There numerous workout routines that can help you develop body strength. However, not all of them are safe for your nervous system. One of the workout routines to avoid is what is commonly known as deadlifting.
Studies indicate that deadlifting is the form of lifting that has the most negative effect on your central nervous system In fact, if you perform this routine without proper care; you may not be able to perform other workout routines for a whole week. Hence, unless you have a resilient nervous system, it is advisable that you avoid taking your deadlifting too far.
In this post, we will take a quick look at how deadlifting negatively affects your nervous system.
Why you should exercise caution when deadlifting
There is a good reason why athletes avoid pushing too hard on deadlifting before their prime performance. In fact, they abstain completely from performing this drill for a minimum of seven days before their performance. In most cases, they simply stick to a highly intense squatting routine once they are seven days away from their performance.
We understand the satisfaction and thrill that comes with pushing yourself hard to a good deadlift. However, this will negatively affect your performance for a few days or weeks. Never forget that you need great workout routines to experience optimal gains. This implies that using one heavy deadlifting as a replacement for three or four workout routines in a week will not be good for your body over time.
One of the things you may want to know is why squatting has fewer negative effects on the central nervous system than deadlifting. I mean, it is obvious that both routines make use of almost the same muscle mass amount, isn’t it? Here are a few reasons why:
- DEADLIFTING PLACES A HUGE DEMAND ON THE STRENGTH OF YOUR GRIP: One of the fastest ways you can measure how badly your central nervous system is worn out is a decline in the strength of your grip. This implies that any workout that places a huge demand on the strength of your grip is also placing a huge demand on your nervous system. One way that you can reduce the effect of deadlifting on the strength of your grip is by using straps whenever you perform one. This will allow you to do more while placing less demand on your nervous system.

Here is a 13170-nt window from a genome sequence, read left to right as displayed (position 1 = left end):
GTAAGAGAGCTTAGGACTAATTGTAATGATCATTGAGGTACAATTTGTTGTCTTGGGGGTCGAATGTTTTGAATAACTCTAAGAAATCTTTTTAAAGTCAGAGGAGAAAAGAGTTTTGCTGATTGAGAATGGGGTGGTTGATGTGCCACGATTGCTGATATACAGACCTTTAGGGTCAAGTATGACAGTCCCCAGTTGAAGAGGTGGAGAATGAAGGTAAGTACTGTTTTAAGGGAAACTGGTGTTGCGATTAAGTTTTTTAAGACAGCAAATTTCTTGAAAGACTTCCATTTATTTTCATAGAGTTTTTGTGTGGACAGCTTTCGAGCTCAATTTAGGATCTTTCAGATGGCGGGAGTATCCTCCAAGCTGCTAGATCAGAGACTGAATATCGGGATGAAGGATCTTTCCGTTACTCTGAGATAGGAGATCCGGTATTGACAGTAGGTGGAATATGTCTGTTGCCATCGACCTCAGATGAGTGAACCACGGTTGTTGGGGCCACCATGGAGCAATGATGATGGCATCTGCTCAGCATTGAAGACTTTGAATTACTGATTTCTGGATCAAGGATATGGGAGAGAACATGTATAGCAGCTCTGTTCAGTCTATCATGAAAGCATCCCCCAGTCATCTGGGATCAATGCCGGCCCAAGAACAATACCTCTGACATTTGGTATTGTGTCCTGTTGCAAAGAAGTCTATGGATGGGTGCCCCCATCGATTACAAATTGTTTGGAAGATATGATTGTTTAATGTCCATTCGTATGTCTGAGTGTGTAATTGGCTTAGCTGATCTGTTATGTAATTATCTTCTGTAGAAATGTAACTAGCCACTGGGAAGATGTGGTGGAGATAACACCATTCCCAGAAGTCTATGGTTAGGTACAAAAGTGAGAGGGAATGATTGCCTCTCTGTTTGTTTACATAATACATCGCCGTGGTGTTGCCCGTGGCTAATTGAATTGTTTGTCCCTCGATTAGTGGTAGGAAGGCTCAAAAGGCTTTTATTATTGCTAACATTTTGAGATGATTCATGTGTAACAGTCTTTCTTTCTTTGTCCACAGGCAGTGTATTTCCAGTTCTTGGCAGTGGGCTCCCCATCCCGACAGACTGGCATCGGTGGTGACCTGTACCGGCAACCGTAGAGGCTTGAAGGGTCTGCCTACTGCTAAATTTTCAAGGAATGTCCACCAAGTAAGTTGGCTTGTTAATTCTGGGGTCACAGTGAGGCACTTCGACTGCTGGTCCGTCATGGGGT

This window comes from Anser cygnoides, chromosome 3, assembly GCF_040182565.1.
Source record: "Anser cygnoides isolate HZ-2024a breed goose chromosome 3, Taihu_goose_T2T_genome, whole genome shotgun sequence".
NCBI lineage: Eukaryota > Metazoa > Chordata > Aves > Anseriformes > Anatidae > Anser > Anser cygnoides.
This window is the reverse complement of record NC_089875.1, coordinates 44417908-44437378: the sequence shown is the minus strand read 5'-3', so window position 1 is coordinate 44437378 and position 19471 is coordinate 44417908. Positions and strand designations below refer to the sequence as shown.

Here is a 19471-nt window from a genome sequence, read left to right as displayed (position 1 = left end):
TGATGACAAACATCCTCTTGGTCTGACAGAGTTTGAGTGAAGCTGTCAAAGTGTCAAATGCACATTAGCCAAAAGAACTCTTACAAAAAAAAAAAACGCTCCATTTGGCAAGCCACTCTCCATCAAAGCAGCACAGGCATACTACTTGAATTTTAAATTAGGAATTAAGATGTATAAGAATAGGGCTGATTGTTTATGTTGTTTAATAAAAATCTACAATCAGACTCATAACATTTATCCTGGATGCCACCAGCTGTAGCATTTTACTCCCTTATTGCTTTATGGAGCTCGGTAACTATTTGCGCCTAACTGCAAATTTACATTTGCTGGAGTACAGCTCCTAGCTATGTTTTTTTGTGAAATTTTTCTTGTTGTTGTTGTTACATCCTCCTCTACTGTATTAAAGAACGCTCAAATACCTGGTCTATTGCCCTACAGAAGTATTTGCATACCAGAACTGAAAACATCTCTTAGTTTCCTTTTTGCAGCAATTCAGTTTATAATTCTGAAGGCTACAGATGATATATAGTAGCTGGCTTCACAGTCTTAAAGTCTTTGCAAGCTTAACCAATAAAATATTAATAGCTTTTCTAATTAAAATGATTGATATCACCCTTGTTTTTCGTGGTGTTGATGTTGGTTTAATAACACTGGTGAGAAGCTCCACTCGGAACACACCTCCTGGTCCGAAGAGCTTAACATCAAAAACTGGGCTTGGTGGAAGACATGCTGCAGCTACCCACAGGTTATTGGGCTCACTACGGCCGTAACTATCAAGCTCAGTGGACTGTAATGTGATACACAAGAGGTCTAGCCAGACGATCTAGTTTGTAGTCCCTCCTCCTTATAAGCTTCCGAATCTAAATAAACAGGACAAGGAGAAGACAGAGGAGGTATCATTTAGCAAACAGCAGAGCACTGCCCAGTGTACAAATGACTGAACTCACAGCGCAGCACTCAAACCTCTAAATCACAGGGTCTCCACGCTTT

- DEADLIFTING INCREASES THE LOAD ON YOUR SPINE: I know you may be a little startled at this tip since it is obvious that low-bar squatting routine places a demand on your spine. However, deadlifting enhances axial loading (loading on your spine) more than any squatting routine. If you still wish to go ahead with deadlifting, you should consider a sumo deadlift as it places less load on your spine than the traditional deadlifting.
- DEADLIFTING BEGINS FROM A BODY POSTURE THAT IS COMMONLY REFERRED TO AS “DEAD START”: It is always safer to begin workouts gradually. This often allows your body to gradually adjust to more demanding routines. However, this is not possible when deadlifting. In deadlifting, you begin by placing a huge demand on your body. This is not a healthy way to perform workout routines. A great tip to help reduce this demand and make room for your body to adjust to intense routines is to perform simple stretch routines before you begin deadlifting.
Deadlifting may be satisfying; however, if you push your body too far without the tips given above, you may risk affecting your nervous system negatively.